In vivo histology of the retina by OCT, laminar thicknesses measured from such scans, and illustrations of normal retinal topography of the laminar architecture are shown (Fig. 1). An OCT cross-section through the fovea across the central retina (most readily accessed with current instruments) has hyporeflective cellular layers separated by hyperreflective synaptic laminae (Fig. 1A, upper left). Photoreceptor and GC nuclear layers are highlighted [outer nuclear layer (ONL) blue; GCL, orange]. ONL and GCL thickness measurements for a group of normal subjects are shown (Fig. 1A, lower left panels). Eccentric displacement of GCs [18] was marked by lines connecting corresponding eccentricities on ONL and GCL thickness profiles.

Figure 1.

Measurements of inner retinal structure for assessing outer retinal disease. (a) Upper left. Optical coherence tomography (OCT) cross-section across the horizontal meridian through the fovea highlighting cellular layers (ONL, blue; GCL, orange) in a normal 23-year-old subject. Lower left. ONL and GCL thickness along the horizontal meridian in normal subjects and the relationship due to foveal anatomy (shaded areas, mean ± 2 SD; n = 12, ages 8–48). Upper right. Thickness topography of the ONL in normal subjects (average of n = 4, ages 23–45). Lower right. GC topography in human central retina in gray scale (modified from [19]). (b) Upper right. Schematic of NF distribution across the central retina. On the map are: a line indicating where a horizontal OCT cross-section is taken to quantify nerve fiber layer (NFL) thickness (upper left), a rectangular region extending from parafovea across to the ONH in which NFL is mapped (lower left), and a peripapillary region from which circular scans are taken and polar plots of NFL thickness developed (normal subjects are shaded area, mean ± 2 SD; n = 15, ages 8–48). N, nasal; S, superior; T, temporal; I, inferior. Color and gray scales are shown for individual panels.

A topographical map across an expanse of central retina in a normal subject illustrates the distribution of ONL thickness (based on OCT measurements). ONL peaks centrally and declines with distance from the fovea; parafoveal thinning is more gradual in the superior retina (Fig. 1A, upper right). A topographic map of GC density in the normal central retina is also depicted (Fig. 1A, lower right) and is based on histology (adapted from [19]). Around the foveal depression is a ring with peak GC density and this diminishes with increasing eccentricity from the fovea.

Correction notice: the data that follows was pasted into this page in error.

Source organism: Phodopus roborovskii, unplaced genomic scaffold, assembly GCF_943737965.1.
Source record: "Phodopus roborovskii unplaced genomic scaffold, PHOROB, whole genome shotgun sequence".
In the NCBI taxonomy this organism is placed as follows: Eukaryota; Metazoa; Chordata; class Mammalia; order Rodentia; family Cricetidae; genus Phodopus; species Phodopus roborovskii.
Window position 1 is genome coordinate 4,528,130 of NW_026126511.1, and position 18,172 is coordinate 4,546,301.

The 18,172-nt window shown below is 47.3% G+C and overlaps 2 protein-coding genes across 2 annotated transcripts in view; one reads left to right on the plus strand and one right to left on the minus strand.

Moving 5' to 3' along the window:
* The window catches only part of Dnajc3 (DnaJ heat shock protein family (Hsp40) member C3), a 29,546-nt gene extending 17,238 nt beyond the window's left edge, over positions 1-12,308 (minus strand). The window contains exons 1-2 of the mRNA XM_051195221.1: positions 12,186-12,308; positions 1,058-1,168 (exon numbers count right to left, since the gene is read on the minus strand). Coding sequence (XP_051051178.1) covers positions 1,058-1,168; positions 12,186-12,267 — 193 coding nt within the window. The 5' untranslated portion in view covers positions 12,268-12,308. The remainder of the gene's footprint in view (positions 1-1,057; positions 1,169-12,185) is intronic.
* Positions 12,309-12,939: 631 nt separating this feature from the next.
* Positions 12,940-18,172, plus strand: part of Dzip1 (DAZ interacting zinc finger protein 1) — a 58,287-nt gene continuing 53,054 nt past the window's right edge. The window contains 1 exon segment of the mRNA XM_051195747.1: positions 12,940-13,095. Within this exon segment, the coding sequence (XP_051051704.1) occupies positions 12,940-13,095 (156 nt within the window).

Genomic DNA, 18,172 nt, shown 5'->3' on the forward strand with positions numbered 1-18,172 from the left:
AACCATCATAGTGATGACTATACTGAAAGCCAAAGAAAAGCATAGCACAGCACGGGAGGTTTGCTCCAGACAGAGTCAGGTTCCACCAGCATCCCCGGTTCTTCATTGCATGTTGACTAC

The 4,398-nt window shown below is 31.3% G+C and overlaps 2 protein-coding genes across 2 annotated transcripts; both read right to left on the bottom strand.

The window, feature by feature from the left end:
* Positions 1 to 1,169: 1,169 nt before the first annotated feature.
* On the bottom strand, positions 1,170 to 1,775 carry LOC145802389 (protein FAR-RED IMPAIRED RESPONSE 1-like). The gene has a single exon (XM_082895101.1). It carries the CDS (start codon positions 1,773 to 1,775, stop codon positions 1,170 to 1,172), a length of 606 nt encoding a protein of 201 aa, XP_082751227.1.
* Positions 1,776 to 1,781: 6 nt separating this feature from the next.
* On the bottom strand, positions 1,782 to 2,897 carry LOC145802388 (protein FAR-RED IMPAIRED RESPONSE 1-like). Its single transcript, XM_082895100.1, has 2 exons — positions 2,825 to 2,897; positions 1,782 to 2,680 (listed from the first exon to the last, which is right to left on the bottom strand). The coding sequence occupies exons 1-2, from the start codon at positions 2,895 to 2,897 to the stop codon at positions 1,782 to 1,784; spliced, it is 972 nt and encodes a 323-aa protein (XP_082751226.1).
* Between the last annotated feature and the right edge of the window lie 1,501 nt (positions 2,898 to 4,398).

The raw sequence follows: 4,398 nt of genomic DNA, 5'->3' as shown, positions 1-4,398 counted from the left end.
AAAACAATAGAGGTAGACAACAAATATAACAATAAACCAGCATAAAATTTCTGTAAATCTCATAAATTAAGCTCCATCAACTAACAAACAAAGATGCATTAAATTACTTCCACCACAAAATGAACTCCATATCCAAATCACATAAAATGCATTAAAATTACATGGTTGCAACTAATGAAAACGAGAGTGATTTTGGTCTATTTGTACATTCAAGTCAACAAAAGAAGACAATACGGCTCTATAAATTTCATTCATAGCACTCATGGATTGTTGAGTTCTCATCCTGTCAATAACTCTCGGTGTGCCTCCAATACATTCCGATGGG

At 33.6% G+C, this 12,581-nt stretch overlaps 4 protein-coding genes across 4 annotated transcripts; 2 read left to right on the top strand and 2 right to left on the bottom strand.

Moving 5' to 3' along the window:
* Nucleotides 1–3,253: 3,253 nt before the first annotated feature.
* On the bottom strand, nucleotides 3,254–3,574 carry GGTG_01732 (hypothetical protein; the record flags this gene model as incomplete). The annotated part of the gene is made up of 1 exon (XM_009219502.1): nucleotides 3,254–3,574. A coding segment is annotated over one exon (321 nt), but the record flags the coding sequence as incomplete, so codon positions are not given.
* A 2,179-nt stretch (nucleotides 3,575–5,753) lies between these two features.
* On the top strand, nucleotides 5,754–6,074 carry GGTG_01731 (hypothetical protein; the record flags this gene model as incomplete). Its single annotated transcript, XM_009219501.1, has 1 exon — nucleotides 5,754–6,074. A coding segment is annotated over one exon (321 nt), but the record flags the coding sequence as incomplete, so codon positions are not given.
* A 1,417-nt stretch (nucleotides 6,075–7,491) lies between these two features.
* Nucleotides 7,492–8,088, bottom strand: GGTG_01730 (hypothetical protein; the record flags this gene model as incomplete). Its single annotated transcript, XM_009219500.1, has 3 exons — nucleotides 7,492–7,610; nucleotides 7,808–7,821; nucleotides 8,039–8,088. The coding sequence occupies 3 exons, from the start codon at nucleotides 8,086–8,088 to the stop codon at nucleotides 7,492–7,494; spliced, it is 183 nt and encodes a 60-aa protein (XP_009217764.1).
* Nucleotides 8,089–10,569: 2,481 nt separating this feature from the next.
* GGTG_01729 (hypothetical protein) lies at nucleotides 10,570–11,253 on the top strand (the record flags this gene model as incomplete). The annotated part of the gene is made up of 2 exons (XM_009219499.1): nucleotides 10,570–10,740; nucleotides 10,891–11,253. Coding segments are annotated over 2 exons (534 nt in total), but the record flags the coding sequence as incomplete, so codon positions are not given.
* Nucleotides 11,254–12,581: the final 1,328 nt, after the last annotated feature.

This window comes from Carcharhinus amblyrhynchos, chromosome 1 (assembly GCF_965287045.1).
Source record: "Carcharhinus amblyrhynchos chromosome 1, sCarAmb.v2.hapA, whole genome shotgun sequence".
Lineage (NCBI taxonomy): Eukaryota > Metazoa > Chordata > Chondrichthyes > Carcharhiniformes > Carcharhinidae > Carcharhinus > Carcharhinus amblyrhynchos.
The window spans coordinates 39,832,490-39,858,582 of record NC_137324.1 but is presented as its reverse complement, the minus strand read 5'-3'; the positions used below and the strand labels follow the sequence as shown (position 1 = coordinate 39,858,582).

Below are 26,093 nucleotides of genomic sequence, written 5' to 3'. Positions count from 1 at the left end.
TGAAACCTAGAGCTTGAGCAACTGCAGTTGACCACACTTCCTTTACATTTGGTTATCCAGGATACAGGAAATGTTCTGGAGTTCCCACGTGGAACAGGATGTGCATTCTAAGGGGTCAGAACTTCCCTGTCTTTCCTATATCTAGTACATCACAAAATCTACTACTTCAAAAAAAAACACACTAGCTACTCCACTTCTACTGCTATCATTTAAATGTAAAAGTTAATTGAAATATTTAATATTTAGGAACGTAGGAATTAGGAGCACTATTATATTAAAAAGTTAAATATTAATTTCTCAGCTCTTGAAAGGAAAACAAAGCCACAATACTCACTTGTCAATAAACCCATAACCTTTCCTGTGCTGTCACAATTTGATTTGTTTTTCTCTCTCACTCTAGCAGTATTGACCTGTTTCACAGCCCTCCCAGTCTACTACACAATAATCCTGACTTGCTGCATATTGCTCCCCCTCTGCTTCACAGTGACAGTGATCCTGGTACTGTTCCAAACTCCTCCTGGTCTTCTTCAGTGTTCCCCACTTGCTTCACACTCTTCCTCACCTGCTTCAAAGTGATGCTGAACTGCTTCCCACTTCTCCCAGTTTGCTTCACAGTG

To the vitreal side of the GCL is the nerve fiber layer (NFL) which is comprised of axons leading from the GC to the ON. We quantified NFL in three ways (Fig. 1B). First, in the same cross-sections along the horizontal meridian through the fovea used for ONL and GCL measurements, we determined NFL thickness (Fig. 1B, upper left). A schematic of the course of the NFs in normal retina is also shown (Fig. 1B, upper right). NFs arch over the foveal region toward the ONH and there is no crossing of the midline in the temporal retina; in the nasal retina, fibers have a straighter course to the ONH. The papillomacular bundle of NFs extends from the foveal region to the ONH. Second, considering evidence in non-human primate retina that adeno-associated virus type 2 (AAV2) transduces mainly a ring of parafoveal GC [20], we performed NFL topography in the region that would represent the potential therapeutic zone for GC. A rectangular region extending from the temporal parafovea through the fovea and approaching the ONH was quantified (Fig. 1B, lower left). Finally, the conventional circular OCT scan around the ONH captures NFL thickness from all regions surrounding it and is depicted as a polar plot (Fig. 1B, lower right). Histological NFL measurements at loci surrounding the ONH in post-mortem analyses of normal human eyes fall within the normal range by OCT measurement [7].

To exemplify types of retinal diseases and disease stages that warrant consideration for optogenetic therapy, data are shown from autosomal recessive (ar) RP and LCA.

RP caused by DHDDS mutations